This page explains the temporal organization of J. B. Owens's fall 2002 upper-division undergraduate and graduate course, History 360/560, The Spanish Empire. This course is part of the core curriculum in comparative and world history of the Department of History, Idaho State University. The sole purpose of this page is to provide an orientation to the reading assignments and class sessions for those students enrolled in History 360/560.

You may return to the course main page or to the J. B. Owens Main Page.

Class Sessions and Reading Assignments

This is a page that lists the class sessions and assignments for J. B. Owens's fall 2002 course The Spanish Empire.

CONSIDER: "An idea is always grasped in relative association, never in absolute isolation, and no idea, in history, keeps a changeless self-identity."
--Joseph R. Levenson, Confucian China and Its Modern Fate


For your own good, no one who expects to do well in this course should be carrying over SIXTEEN CREDIT-HOURS this semester; fewer if you are working more than 10 hours per week.

Note Bene

Grades will be based on the exams, the student project, and on class and SpEmp list participation. Because class attendance is important, it is MANDATORY. A seating chart will be established, and attendance will be taken. Permission to miss an exam, to submit late work, or to be absent from class will only be granted if PRIOR notification has been given to me through the means provided below, unless such notification is impossible. Because failure to take an exam or to complete work will give you a zero for the assignment, you should not miss exams, submit unexcused late work, nor fail to make up any missed exam or assignment for which an excuse has been obtained.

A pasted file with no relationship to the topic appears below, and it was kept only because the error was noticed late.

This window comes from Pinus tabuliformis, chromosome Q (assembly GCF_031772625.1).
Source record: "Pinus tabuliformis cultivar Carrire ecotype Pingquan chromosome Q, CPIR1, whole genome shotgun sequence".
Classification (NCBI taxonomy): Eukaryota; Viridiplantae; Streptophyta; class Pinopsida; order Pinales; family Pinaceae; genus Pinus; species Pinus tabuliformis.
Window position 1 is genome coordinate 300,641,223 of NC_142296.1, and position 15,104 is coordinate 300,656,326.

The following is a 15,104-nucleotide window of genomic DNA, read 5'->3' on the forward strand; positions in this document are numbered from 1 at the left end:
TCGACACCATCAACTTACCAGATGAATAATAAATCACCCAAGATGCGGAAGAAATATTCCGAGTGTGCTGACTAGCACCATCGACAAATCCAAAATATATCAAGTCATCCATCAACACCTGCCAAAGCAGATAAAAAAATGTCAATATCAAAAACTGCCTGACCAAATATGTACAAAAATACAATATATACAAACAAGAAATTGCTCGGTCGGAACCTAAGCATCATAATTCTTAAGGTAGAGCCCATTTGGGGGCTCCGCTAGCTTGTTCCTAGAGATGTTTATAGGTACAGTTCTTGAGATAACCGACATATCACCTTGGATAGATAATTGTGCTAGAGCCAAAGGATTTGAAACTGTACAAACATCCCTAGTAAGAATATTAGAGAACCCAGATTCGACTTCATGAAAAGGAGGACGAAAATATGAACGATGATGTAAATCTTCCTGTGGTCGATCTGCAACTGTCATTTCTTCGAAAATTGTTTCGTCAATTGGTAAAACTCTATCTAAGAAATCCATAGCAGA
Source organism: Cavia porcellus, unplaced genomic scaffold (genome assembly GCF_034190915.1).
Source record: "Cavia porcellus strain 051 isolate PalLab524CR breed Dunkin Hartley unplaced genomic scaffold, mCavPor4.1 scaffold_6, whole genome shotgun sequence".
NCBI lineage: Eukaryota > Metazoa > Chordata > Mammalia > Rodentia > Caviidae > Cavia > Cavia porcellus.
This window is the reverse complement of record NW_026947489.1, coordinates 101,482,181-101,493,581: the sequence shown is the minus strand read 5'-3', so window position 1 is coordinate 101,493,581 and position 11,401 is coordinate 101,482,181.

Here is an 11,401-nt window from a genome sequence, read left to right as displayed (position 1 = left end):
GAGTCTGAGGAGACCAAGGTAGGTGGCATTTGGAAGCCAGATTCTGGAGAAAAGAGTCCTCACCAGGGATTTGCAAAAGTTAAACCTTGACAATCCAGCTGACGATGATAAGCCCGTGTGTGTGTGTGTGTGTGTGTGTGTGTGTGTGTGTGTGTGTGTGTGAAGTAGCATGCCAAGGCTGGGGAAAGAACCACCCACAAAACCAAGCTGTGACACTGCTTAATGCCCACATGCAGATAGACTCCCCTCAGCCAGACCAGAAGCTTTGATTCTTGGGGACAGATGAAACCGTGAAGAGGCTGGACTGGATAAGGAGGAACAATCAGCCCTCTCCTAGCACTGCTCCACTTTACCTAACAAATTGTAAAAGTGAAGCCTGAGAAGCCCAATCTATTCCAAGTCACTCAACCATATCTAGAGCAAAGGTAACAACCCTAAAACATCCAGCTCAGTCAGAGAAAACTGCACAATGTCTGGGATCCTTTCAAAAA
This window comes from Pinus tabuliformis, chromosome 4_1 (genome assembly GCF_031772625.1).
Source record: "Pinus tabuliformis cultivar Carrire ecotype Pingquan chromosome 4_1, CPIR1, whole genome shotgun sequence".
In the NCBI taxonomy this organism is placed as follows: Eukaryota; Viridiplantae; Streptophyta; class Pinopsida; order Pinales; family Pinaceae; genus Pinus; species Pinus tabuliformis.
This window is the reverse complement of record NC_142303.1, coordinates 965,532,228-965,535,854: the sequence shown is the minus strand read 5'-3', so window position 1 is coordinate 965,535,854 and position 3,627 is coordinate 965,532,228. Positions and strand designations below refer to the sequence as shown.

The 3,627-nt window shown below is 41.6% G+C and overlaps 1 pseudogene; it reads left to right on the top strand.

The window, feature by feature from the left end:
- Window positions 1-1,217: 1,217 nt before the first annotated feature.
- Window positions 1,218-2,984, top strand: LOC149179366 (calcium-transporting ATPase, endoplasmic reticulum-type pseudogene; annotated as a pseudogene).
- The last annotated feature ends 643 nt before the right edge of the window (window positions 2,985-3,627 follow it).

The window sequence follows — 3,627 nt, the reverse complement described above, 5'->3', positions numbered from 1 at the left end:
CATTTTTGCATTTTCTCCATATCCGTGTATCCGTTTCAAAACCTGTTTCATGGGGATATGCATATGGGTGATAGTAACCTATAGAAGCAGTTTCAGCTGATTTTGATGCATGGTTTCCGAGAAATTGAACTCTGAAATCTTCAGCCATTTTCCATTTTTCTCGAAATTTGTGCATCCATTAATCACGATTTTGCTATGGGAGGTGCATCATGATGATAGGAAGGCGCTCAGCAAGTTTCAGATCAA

All reading assignments are to be completed by the date indicated. By clicking your mouse on the highlighted date, you will find additional information and/or study questions about each session. The information and questions are designed to highlight material important for the course's analytical approach. Therefore, you must make sure that you understand this approach.

Mail questions now. Please include your name and e-mail address in the body of your message.

You may return to the course main page or to the course syllabus.

All contents copyright © 1995-2002.
J. B. Owens
All rights reserved.

Revised: 27 August 2002